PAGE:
Category Archives: restaurants

New York City proposes new sodium rules for restaurants

image3Salt is in the news often these days. And even if you don’t have any apparent reasons to be careful of your sodium intake, it’s probably a good idea to become more salt sensitive. It’s definitely a culprit in health problems that can “sneak up on you.” Honestly, we’re all eating too much salt, even if we don’t know we are.

And that’s where New York City comes in. New York is no stranger to proposing regulations surrounding food and beverages. New York City has banned trans fats at restaurants, posted calorie counts on menus and tried, unsuccessfully, to limit the size of sodas. Now the city is taking aim at a new edible adversary: sodium.

Under a plan to be presented by the de Blasio administration on Wednesday, many chain restaurants would have to post a warning label on the menu beside any dish that has more than 2,300 milligrams of sodium, the daily limit recommended by many nutritionists.

The amount is akin to a teaspoon of salt, and foods that contain it — like a half-rack of ribs at T.G.I. Fridays (2,420 milligrams), or the chicken fajitas at Applebee’s (4,800 milligrams) — would be denoted by a small icon of a saltshaker.

The measure, which requires approval by the Board of Health, could take effect as soon as December. It is the first foray by Mayor Bill de Blasio into the kind of high-profile public health policies championed by his predecessor, Michael R. Bloomberg.

“It’s quite difficult for consumers to understand which products might have too much sodium in them,” said Dr. Sonia Angell, a deputy commissioner at the city’s Health Department, who pointed to links between high sodium intake and a greater risk of heart disease and high blood pressure.

Attempts by the city to regulate New Yorkers’ eating habits have often been resisted by restaurant groups, which call such rules onerous and an infringement on consumer rights. Mr. de Blasio’s sodium proposal was no exception.

“Restaurants in New York City are already heavily regulated at every level,” said Melissa Fleischut, president of the New York State Restaurant Association. Pointing to various federal and local rules, she added, “The composition of menus may soon have more warning labels than food products.”

If passed, the proposal, which was reported by The Associated Press, would affect mainly restaurants with 15 establishments or more in New York City, along with some movie theaters and ballpark concession stands. Officials said about 10 percent of menu items would require labels.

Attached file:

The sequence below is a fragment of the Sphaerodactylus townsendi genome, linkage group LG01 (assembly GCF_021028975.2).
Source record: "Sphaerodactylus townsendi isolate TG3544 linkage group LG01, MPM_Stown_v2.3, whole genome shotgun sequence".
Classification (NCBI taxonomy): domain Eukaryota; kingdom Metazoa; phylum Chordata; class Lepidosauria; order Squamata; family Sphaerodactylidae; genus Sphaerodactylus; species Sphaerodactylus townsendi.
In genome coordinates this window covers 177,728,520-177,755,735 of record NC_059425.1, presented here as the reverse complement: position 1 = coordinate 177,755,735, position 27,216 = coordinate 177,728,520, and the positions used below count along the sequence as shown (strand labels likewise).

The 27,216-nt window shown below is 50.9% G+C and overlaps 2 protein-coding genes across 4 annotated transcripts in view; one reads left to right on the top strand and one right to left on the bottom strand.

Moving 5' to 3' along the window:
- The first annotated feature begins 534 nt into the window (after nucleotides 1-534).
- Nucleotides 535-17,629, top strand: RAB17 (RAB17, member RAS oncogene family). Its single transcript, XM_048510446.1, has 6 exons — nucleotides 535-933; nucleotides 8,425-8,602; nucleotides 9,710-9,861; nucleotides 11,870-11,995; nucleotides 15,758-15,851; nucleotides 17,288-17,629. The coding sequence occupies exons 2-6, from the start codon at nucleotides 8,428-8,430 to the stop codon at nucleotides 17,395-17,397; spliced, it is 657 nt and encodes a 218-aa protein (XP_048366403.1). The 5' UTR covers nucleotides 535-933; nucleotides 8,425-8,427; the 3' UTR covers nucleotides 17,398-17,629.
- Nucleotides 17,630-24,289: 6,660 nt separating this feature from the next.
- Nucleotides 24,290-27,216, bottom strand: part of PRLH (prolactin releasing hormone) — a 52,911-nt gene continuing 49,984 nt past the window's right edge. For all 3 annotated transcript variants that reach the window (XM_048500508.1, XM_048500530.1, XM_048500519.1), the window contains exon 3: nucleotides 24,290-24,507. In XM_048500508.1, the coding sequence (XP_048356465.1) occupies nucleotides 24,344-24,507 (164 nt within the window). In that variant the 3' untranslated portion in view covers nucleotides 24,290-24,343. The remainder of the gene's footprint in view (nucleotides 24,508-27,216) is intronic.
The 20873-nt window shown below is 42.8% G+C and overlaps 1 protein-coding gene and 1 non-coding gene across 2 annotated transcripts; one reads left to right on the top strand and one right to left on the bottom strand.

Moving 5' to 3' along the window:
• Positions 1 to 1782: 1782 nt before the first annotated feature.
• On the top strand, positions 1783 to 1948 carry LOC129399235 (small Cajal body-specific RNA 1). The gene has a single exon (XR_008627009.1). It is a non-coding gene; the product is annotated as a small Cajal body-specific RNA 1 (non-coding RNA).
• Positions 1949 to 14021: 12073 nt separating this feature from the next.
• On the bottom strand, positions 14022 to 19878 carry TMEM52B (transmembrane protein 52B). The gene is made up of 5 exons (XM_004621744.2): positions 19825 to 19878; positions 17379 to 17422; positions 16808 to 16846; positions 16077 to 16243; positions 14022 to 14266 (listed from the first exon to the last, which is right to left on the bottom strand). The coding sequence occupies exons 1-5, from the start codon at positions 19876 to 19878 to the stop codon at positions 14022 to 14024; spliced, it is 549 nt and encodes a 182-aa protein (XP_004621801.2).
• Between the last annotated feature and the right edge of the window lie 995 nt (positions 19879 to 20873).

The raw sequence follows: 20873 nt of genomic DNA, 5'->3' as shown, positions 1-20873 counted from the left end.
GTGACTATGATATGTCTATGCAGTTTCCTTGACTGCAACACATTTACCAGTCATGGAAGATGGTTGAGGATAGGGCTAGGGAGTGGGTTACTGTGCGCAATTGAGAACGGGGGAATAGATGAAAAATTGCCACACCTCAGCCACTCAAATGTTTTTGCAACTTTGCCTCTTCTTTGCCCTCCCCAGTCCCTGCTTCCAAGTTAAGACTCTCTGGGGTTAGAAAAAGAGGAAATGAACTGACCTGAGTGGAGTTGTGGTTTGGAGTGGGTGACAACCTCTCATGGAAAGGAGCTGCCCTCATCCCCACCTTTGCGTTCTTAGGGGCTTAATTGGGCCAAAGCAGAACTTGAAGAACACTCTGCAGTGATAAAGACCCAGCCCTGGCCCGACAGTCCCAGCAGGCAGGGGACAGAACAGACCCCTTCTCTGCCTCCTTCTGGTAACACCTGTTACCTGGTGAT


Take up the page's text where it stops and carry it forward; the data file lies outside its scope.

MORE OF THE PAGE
Still, many fast-food staples would escape the labeling threshold, like a Whopper with cheese at Burger King (1,260 milligrams of sodium) or KFC’s chicken potpie (1,970 milligrams).

“It’s a rather conservative choice of benchmark,” said Michael Jacobson, executive director of the Center for Science in the Public Interest, a nutrition group. “It seems pretty generous to the restaurant industry: Up to a whole day’s worth of sodium, and you don’t have to put an icon on your menu,” Mr. Jacobson said. But, he added, “Hopefully it will guide people away from these kinds of meals.”

This is not the first time that a New York City mayor has taken on salty foods. Mr. Bloomberg introduced the National Salt Reduction Initiative to encourage chains to lower the amount of sodium in their products voluntarily.

By the end of this year, Mr. Bloomberg’s effort to print calorie counts on menus is going national: The Food and Drug Administration is to require calorie counts in national restaurant chains, movie theaters and pizza parlors.

Those rules could pose a legal wrinkle for the city’s sodium plan, since states and localities would be forbidden to add their own nutrition labels to places covered under federal rules. City officials said their plan would pass muster because the saltshaker functions as a “warning label,” not a nutritional one.

There are a few things that FoodFacts.com takes issue with – like someone saying that soon there will be more warning labels than food items listed on menus. Here’s a thought. Perhaps restaurants should commit to preparing and serving foods with livable sodium levels. Then they wouldn’t have to “litter” their menus with small salt shaker images. The health of consumers should be a significant concern for all kinds of restaurants – fast food, fast casual, and sit down establishments alike. Consumers are responsible for the popularity and profitability of all of them. You’d think they’d be more concerned about helping consumers stay healthy, and able and capable of patronizing their locations for years to come. Until they are, it’s probably a good idea to use those images of salt shakers on their menus (not just in New York City, but everyplace else as well) so we know what we’re eating.

http://www.nytimes.com/2015/06/10/nyregion/de-blasio-administration-wants-high-sodium-warnings-on-menus.html?_r=1

CDC Infographic Shows Super-sized Portions Are the New Normal

 

THW NEW (AB)NORMAL.

FoodFacts has learned that “Super Sized” portions are the new normal sized portions.

In the mid-2000s, Cornell researcher Brain Wasink performed an experiment called the “bottomless bowl of soup.” He gave unsuspecting diners self-filling bowls of tomato soup to see how they would naturally regulate how much they consumed. On average, they ate 73% more than control subjects with normal bowls. Humans aren’t good at saying no to food. And that tendency to mindlessly keep eating when provided with super-sized portions has some serious health consequences.